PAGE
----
cyberutopian libertarianism

Tom Lehman uswa12 at
Tue Dec 15 06:16:15 PST 1998

Dear Enzo,

What you are advocating is a return to 19th century laissez faire capitalism on a global scale. You maybe couching your arguement in libertarian/anarchist rhetoric, but, the end result would be misery coupled with modern technological control.

Reading this list. I think very few of the Left Business Observers would discourage an entrepreneur, and, from reading this list many of the LBOers are entrepreneurs. Some of whom have had a degree of success.

The question is do we go forward to improve the human condition in a reasoned, rational manner, or, do we go backward to a false utopia that never existed.

Sincerely, Tom Lehman

Enzo Michelangeli wrote:

> Two replies in one message, to reduce the libertarian pollution of
> the list ;-)
> -----Original Message-----
> From: Tom Lehman <uswa12 at>
> To: lbo-talk at <lbo-talk at>
> Date: Monday, December 14, 1998 10:40 PM
> Subject: Re: cyberutopian libertarianism
> >Dear Enzo,
> >
> >The basic problem in the steel industry is that finished and semi-finished
> steel
> >products are being "dumped" into our domestic market at less than the cost
> of
> >production in the country of origin. It is impossible for the US steel
> industry
> >to compete in this type of situation. Other American industries are also
> faced
> >with this type of 19th century predatory price competition.
> Tom,
> Allegations of dumping are always quite difficult to ascertain, but that's
> not the issue I was discussing with my question, which instead is: does the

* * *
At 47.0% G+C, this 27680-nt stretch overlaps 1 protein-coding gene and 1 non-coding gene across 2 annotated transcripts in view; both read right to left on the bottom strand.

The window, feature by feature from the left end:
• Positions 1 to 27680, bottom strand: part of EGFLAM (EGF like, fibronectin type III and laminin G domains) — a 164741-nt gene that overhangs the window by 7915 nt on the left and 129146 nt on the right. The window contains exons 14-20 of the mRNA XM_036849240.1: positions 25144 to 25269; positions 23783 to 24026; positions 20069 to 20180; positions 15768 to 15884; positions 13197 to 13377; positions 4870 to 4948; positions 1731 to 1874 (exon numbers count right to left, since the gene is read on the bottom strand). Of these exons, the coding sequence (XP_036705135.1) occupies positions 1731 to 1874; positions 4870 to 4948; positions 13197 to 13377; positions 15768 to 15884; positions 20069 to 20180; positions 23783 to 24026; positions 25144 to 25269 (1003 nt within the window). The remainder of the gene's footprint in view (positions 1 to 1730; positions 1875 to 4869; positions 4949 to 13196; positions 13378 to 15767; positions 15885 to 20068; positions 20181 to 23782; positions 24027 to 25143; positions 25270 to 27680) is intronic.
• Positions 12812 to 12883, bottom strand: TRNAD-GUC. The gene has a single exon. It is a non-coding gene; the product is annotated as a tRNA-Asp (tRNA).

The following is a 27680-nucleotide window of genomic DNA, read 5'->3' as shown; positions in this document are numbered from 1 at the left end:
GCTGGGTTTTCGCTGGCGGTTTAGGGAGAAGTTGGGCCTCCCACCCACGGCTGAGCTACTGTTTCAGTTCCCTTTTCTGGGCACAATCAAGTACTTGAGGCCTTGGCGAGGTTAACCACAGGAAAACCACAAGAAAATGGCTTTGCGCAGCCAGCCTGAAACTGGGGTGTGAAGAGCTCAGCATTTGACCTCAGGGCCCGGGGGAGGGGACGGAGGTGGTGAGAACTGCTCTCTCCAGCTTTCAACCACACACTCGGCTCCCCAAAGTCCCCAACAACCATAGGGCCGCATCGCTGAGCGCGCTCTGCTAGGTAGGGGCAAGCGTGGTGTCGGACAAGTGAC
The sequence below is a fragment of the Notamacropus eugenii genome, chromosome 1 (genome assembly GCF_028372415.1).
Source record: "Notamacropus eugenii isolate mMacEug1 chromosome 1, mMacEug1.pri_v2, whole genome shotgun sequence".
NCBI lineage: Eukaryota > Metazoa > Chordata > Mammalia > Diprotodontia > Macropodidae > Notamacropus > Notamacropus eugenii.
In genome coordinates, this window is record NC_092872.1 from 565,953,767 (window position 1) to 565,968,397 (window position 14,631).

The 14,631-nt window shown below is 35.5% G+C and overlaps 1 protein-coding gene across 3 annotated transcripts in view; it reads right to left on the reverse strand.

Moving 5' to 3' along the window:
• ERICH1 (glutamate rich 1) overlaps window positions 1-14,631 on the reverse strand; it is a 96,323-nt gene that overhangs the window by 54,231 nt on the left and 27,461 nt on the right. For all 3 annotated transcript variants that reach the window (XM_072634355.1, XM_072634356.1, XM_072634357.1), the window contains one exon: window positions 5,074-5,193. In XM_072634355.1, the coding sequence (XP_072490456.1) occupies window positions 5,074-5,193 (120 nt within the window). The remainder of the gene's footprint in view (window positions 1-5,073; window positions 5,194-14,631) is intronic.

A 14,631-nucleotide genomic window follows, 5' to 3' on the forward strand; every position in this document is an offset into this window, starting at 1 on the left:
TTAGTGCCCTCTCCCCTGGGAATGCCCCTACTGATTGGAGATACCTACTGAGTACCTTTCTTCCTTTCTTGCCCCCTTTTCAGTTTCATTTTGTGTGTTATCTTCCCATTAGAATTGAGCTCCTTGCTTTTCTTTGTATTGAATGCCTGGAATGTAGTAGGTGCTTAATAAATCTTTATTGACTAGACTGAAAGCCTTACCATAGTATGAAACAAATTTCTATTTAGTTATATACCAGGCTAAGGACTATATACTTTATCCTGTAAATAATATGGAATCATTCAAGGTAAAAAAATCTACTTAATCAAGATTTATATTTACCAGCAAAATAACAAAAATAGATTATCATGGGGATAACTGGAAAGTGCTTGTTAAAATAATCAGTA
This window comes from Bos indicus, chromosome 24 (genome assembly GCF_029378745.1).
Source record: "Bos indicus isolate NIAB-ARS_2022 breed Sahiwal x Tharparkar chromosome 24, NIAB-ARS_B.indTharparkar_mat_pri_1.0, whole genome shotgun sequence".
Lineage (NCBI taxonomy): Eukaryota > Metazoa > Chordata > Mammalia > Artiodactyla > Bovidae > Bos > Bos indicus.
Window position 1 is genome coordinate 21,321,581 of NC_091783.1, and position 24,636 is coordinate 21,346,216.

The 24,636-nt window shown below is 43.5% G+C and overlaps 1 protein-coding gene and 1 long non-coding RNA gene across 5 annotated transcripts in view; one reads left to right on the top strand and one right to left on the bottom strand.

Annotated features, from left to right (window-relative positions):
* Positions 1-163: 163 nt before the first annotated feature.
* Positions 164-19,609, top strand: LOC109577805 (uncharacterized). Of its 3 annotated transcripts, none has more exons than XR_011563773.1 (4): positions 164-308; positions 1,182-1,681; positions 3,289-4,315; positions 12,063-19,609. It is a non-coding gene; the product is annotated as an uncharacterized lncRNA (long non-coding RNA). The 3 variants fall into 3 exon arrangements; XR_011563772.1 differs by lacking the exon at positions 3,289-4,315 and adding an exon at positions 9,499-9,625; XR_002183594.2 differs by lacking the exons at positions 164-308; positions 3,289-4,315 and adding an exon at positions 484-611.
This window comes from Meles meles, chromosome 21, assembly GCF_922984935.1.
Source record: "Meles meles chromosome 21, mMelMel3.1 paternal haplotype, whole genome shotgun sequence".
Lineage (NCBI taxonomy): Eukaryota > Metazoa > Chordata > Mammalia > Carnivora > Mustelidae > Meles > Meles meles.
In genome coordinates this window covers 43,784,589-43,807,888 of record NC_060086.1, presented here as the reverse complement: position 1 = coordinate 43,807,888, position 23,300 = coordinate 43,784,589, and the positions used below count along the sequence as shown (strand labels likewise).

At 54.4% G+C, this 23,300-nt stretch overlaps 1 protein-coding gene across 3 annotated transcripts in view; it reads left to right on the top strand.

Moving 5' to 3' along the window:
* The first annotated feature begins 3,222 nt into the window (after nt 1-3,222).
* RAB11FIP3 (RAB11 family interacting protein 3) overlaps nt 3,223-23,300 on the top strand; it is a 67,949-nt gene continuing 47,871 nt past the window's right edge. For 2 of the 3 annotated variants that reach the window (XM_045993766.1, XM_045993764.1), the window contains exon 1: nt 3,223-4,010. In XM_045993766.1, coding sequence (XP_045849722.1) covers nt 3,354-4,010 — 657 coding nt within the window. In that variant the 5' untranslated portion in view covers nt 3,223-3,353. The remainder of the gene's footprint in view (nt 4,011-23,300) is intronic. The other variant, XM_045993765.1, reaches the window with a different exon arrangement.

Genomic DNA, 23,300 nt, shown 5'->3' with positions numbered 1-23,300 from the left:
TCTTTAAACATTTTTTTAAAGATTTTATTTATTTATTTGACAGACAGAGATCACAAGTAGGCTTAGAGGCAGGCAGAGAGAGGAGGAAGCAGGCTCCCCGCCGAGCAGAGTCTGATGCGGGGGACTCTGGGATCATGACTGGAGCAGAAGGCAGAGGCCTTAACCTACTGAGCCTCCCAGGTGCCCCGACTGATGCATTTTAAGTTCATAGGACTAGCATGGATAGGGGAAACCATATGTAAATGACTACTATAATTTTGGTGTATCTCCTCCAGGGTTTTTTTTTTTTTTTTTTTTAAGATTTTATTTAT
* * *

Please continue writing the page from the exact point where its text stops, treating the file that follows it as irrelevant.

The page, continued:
> first world really need low-end industries, instead of letting them go where
> they are more efficient? I understand that there is a personal element in
> your views, and I respect your feelings, but special interests, sooner or
> later, always give in to economic considerations.
> Enzo
> -----Original Message-----
> From: Carl Remick <cremick at>
> Date: Monday, December 14, 1998 11:05 PM
> >Re Enzo's: "Yeah, OK, but can't we just import the stuff from where it
> >costs less to
> >make?"
> >
> >No, because the "natural advantage" of the exporters is based on
> >exploitative wages and the lack of environmental safeguards. Next
> >question, please.
> "Natural advantage" is new to me: I knew "comparative advantage" as in
> Ricardo, and "competitive advantage" in some pseudo-economists such as
> Robert Reich. But anyway: the foreign workers accept low wages for exactly
> one reason: lack of alternatives. Not buying from their employers is hardly
> helpful, because that converts low-wage employment straight into
> unemployment. So: thirld-world workers lose their job; other consumers pay
> for the same commodity more than they could; and the better educated
> workforce in the first world keep low-end jobs instead of better paid and
> more satisfying occupations that, for the time being, would not be
> accessible by their thirld-world colleagues. Is this a progressive and
> solidaristic solution? Hardly, methinks.
> Cheers --
> Enzo
> P.S. I anticipate some follow-ups claiming that no "just" policy will be
> ever put in place without a comprehensive political change worldwide. The
> fact is, however, that all the countries that have attempted a socialist
> revolution are now more than willing to join the fray of international trade
> as low-wage producers: and those who are not doing it, like Cuba or, until a
> few years ago, Vietnam, are cut off only by to some incredibly stupid
> American embargo. That must mean something.

More information about the lbo-talk mailing list